Yesterday's water-walk turned into something weird and uncanny.
In all the streets and lanes along my water-trail there disappeared even those scanty windows lit with the ghostly shimmer of gas jet torches. The thickest fog imaginable and solid unbroken darkness turned the way just invisible. I—with my eyes full open but seeing nothing—instinctively navigated amidst the familiar ruts, puddles and holes in the road and was gradually loosing touch with the reality and at some moment trespassed the borderline of an anti-Utopian dream where I plodded on along an endless way from nowhere-to-nowhere pulling at a juggernaut growlingly rolling after me. My "I" grew smaller and smaller in its dimensions and functions engulfed by this all-embracing darkness, and that diminished "i" was only feeling mechanical efforts of my body engaged in that plodding and hauling. I was taken out of myself, and it was strangely pleasant too. All thoughts and desires dried up. I didn't even want that endless road to be over or that going-pulling to be ended.
It was like dissolution in silence,
After breakfast the mother-in-law sent me to Carina with two breads she had baked the day before yesterday and with the oral message that she and her house were all right with only window panes broken up.
The winter is still here. It snowed all night, and in the morning people were gathering the newly fallen snow from the streets into washing-tubs and pails to melt it and dodge their daily water-walks.
The raw smell of pine tar from the hacked off branches hung all along the Kirov Street.
Passing along the staved in glass walls in the halls of the saving bank branch office and the nearby drug store, I noticed and pitied their interior pot-plants—the poor frost-bitten ficuses with their fleshy leaves turned brown, withered and warped.
Carina sent her old spare glasses for my mother-in-law who had lost hers.
At the Club two more women from the staff made flying visits to take home their belongings.
At five-minutes-to-twelve, Lenic dropped in on his way to the uphill town with the drawing of the coat of arms he had designed for the competition in progress.
His design depicted a gloomy eagle with the sword and shield (the KGB motif?) and mountains in the background encircled by filleted wheat and grapes.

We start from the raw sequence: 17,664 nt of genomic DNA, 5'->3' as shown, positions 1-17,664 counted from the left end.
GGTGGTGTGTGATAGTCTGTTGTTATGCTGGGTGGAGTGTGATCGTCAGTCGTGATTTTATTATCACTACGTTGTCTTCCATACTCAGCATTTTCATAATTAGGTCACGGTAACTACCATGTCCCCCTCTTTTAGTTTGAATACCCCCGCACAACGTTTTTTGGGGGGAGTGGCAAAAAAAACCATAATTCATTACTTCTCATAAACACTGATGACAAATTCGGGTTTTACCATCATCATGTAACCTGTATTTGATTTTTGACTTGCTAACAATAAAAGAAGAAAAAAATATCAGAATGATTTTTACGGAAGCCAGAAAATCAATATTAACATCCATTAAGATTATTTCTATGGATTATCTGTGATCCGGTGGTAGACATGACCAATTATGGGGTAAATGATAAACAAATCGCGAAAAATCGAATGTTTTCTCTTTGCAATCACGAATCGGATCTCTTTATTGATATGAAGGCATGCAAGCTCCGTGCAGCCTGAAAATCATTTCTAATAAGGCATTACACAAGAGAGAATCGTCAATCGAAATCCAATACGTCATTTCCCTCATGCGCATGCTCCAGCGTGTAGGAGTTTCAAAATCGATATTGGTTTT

<!-- A real thing to be tattooed on any mobster's shoulder.-->
The picture was accomplished in an astoundingly meticulous and fine technique.
Nay, smoking is not so healthy a preoccupation as Lenic once happened to advertise it.
Two-weeks ago, half a dozen men were killed when a missile exploded in a line of smokers queuing after raw tobacco leaves.
On finishing lunch I went uphill to help Aram in screening the windows in my mother-in-law's and his dwelling.
He explained to me the trick by which the local detachment of the Soviet Army profits in the current war.
They are milking both sides: Armenians pay the regiment artillery to silence Azeri artillery while Azeries pay the regiment artillery to miss the targets.
Aram glowed with indignation while exposing the unsavory cheat.
To change the subject too irritating for my brother-in-law, I mentioned those poor plants—defenseless ficuses in the open.
'Man,' said he wryly, 'why to worry about them ficuses? They ain't laying no eggs neither for you nor anybody else.'
The indisputable truth of his words left me dumbfounded.
We finished the repair-work, and I withdrew.
One page from Joyce translated.
During my yoga there was a GRAD hail, not too close though.
The juggernaut's wheels are too small for such deep snow.
Today, I'll just walk after water with a pair of pails to the "Suicide's Spring".
Just a thought: When you are not too delighted with some of your human fellow-beings, it does not necessarily mean you are a total misanthrope.
I definitely like the drawing painted by Aram's daughter, Hasmic, and the way Ahshaut is handling his rubber ball.
In a word -